So does Stephen Drew count? He has certainly shown plenty of strong attributes at the plate – but not in the same season. If he puts these disparate parts of his game together, though, he could become an impact player at shortstop. It’s been shown by researcher Tom Tango that a player’s peak age range is 27 through 29. Lo and behold, Drew is 27. Could this be his year?
There’s a bit of a split between Bloomberg Sports’ projections for Drew and the wisdom of the crowd on this one. The Bloomberg Sports Fantasy Kit projects Drew for an underwhelming .268 batting average, albeit with 18 home runs. Shown graphically to the left, these numbers don’t combine to instill confidence. In what is perhaps a nod to the fact that manager A.J. Hinch is thinking of batting Drew second this year, he is projected for a decent 80 runs. Are those runs scored combined with the poor batting average and mediocre home run total enough to make fantasy owners right for drafting him more than 100 spots earlier than his B-Rank (B-Rank 229, ADP 127.6)?
There’s obviously some value in his complete package of skills. His skills looks better on a Bloomberg Sports spider graph, where you can see how he stacks up in the offensively-challenged position of shortstop. Even that graph might be selling Drew short, though.
Take his batting average. Not only has he hit .291 before (in 2008), but he’s shown the different components of being able to do it again. Check out his reach rates (the percentage of swings at pitches outside of the zone) since he hit the majors: 30.6%, 21.8%, 28.2%, 22.3%. It may not be a surprise that his walk rate has oscillated similarly: 6.2%, 9.7%, 6.2%, 8.2%. On the plus side, one element of his game has steadily improved: His contact rate has risen from a poor 74.3% to a solid 84.2%.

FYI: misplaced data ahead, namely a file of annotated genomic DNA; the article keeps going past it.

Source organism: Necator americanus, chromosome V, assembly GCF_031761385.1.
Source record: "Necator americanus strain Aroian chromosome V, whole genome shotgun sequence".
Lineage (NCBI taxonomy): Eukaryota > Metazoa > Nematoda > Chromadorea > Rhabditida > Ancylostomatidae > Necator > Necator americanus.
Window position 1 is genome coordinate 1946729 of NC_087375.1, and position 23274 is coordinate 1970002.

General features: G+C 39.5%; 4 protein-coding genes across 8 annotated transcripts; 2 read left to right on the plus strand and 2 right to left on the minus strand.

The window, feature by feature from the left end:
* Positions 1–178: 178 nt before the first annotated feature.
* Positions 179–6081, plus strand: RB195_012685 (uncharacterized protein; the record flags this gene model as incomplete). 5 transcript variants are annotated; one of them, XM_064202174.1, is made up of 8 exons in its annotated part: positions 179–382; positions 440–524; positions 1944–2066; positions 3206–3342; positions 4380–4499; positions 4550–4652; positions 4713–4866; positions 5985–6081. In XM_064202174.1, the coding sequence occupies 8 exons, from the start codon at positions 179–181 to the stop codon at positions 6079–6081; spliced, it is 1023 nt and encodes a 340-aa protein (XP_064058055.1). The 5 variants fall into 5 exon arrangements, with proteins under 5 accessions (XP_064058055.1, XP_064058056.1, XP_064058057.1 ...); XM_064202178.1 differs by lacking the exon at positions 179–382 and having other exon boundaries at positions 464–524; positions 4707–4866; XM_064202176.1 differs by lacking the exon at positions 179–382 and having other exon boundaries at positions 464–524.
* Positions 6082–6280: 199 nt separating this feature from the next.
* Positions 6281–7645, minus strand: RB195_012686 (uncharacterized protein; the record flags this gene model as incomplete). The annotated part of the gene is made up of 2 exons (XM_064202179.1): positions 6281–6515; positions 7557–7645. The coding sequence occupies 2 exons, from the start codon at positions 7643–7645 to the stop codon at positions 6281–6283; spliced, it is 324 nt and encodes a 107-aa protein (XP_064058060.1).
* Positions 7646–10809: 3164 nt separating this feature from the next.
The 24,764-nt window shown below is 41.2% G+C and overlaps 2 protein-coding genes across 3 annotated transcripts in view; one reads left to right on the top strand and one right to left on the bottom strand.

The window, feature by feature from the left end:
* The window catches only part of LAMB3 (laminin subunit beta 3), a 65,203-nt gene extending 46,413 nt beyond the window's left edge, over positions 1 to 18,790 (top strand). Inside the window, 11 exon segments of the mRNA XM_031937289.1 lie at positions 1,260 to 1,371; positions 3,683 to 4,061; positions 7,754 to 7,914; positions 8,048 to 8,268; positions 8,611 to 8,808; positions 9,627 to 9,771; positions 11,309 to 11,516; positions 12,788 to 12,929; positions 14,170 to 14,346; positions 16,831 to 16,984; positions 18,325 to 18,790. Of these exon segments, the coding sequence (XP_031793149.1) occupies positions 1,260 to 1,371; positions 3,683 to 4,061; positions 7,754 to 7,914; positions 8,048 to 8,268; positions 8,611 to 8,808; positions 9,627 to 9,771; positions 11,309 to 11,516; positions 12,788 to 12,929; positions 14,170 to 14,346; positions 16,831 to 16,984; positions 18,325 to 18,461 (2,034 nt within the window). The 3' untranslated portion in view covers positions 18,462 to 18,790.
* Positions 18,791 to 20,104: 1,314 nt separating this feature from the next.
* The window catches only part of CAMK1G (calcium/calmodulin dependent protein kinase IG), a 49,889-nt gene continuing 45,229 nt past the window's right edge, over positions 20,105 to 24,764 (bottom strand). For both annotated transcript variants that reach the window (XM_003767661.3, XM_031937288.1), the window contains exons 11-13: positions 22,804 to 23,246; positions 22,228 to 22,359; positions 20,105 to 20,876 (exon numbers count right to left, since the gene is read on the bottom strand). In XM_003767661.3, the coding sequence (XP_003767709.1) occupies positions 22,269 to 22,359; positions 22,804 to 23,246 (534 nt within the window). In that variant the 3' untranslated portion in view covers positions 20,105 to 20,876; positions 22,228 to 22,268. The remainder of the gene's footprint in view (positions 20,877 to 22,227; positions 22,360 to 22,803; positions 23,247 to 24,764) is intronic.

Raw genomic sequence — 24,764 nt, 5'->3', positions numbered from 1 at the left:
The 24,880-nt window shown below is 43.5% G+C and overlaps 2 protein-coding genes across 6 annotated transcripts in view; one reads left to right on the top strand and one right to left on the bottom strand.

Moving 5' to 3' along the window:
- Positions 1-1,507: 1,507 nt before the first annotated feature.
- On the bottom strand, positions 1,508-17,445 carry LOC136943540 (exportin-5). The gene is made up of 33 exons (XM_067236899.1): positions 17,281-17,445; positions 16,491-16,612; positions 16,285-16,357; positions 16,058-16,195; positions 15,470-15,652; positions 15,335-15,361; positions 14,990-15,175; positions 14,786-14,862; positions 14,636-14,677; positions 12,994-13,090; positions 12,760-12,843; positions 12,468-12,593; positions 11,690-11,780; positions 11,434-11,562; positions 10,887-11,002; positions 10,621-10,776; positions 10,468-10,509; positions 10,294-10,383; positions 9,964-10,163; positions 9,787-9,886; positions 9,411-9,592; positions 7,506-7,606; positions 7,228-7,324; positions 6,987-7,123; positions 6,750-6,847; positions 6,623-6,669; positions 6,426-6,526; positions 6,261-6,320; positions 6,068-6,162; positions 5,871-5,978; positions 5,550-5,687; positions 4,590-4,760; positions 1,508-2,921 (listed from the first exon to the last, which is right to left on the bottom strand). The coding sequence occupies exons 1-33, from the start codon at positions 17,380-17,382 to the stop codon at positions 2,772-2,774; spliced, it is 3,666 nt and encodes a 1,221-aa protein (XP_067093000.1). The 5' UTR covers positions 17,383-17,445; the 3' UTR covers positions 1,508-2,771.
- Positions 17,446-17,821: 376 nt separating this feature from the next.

What does it all mean for his batting average? it means that Drew is struggling with his aggressiveness but is making more and more contact as he figures it out. The recipe for a good year might just include a nice middle ground for his reach rate (say around 25%), an average walk rate (last year the ML average was 8.9%) and an above-average contact rate (the ML average was 80.5% last year). He’s done each piece before – it follows that he could hit each benchmark again, ideally in the same season.
Because he’s not a speedster (19 career stolen bases), the power is the other attractive part of Drew’s profile. His isolated power (slugging percentage minus batting average) has also jumped around more than Ozzie Guillen after a liter of Red Bull: .201, .133, .211, .167 (ML average is usually around .155). This is probably related to another component stat that Drew is struggling to harness: his line drive percentage (23.8%, 16.5%, 22.6%, 18.9%). It seems that his power rises and falls with his line drives. The lesson here is that he’s had nice line drive rates twice before – he can do it again.